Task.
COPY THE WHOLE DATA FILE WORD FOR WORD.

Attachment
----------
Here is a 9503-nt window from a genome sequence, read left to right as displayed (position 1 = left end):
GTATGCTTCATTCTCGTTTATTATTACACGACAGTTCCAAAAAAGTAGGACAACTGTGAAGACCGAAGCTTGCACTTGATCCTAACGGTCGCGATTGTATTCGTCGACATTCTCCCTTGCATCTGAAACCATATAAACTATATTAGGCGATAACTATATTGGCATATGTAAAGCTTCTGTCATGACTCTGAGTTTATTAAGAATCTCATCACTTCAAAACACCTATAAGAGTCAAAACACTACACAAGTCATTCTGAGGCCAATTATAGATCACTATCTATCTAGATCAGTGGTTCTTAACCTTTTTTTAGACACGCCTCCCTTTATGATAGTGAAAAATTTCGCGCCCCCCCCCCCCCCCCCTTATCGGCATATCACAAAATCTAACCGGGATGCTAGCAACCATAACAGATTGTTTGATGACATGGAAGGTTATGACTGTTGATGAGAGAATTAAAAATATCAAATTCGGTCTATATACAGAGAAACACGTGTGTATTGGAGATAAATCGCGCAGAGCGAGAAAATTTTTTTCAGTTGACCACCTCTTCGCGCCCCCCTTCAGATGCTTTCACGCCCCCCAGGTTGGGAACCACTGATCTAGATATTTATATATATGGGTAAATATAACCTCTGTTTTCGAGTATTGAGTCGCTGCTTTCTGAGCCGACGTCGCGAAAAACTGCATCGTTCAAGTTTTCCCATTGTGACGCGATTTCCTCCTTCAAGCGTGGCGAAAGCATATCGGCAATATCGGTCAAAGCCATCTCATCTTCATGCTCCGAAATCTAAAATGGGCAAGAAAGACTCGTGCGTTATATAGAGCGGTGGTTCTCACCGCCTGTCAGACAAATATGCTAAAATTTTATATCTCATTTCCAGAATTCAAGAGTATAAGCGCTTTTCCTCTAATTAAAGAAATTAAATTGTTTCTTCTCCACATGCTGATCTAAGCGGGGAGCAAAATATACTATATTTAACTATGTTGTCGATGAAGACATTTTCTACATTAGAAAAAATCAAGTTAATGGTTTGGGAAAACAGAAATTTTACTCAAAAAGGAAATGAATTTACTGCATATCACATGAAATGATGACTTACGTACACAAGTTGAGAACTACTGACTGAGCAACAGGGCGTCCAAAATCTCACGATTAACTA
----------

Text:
Here is a 9503-nt window from a genome sequence, read left to right as displayed (position 1 = left end):
GTATGCTTCATTCTCGTTTATTATTACACGACAGTTCCAAAAAAGTAGGACAACTGTGAAGACCGAAGCTTGCACTTGATCCTAACGGTCGCGATTGTATTCGTCGACATTCTCCCTTGCATCTGAAACCATATAAACTATATTAGGCGATAACTATATTGGCATATGTAAAGCTTCTGTCATGACTCTGAGTTTATTAAGAATCTCATCACTTCAAAACACCTATAAGAGTCAAAACACTACACAAGTCATTCTGAGGCCAATTATAGATCACTATCTATCTAGATCAGTGGTTCTTAACCTTTTTTTAGACACGCCTCCCTTTATGATAGTGAAAAATTTCGCGCCCCCCCCCCCCCCCCCTTATCGGCATATCACAAAATCTAACCGGGATGCTAGCAACCATAACAGATTGTTTGATGACATGGAAGGTTATGACTGTTGATGAGAGAATTAAAAATATCAAATTCGGTCTATATACAGAGAAACACGTGTGTATTGGAGATAAATCGCGCAGAGCGAGAAAATTTTTTTCAGTTGACCACCTCTTCGCGCCCCCCTTCAGATGCTTTCACGCCCCCCAGGTTGGGAACCACTGATCTAGATATTTATATATATGGGTAAATATAACCTCTGTTTTCGAGTATTGAGTCGCTGCTTTCTGAGCCGACGTCGCGAAAAACTGCATCGTTCAAGTTTTCCCATTGTGACGCGATTTCCTCCTTCAAGCGTGGCGAAAGCATATCGGCAATATCGGTCAAAGCCATCTCATCTTCATGCTCCGAAATCTAAAATGGGCAAGAAAGACTCGTGCGTTATATAGAGCGGTGGTTCTCACCGCCTGTCAGACAAATATGCTAAAATTTTATATCTCATTTCCAGAATTCAAGAGTATAAGCGCTTTTCCTCTAATTAAAGAAATTAAATTGTTTCTTCTCCACATGCTGATCTAAGCGGGGAGCAAAATATACTATATTTAACTATGTTGTCGATGAAGACATTTTCTACATTAGAAAAAATCAAGTTAATGGTTTGGGAAAACAGAAATTTTACTCAAAAAGGAAATGAATTTACTGCATATCACATGAAATGATGACTTACGTACACAAGTTGAGAACTACTGACTGAGCAACAGGGCGTCCAAAATCTCACGATTAACTA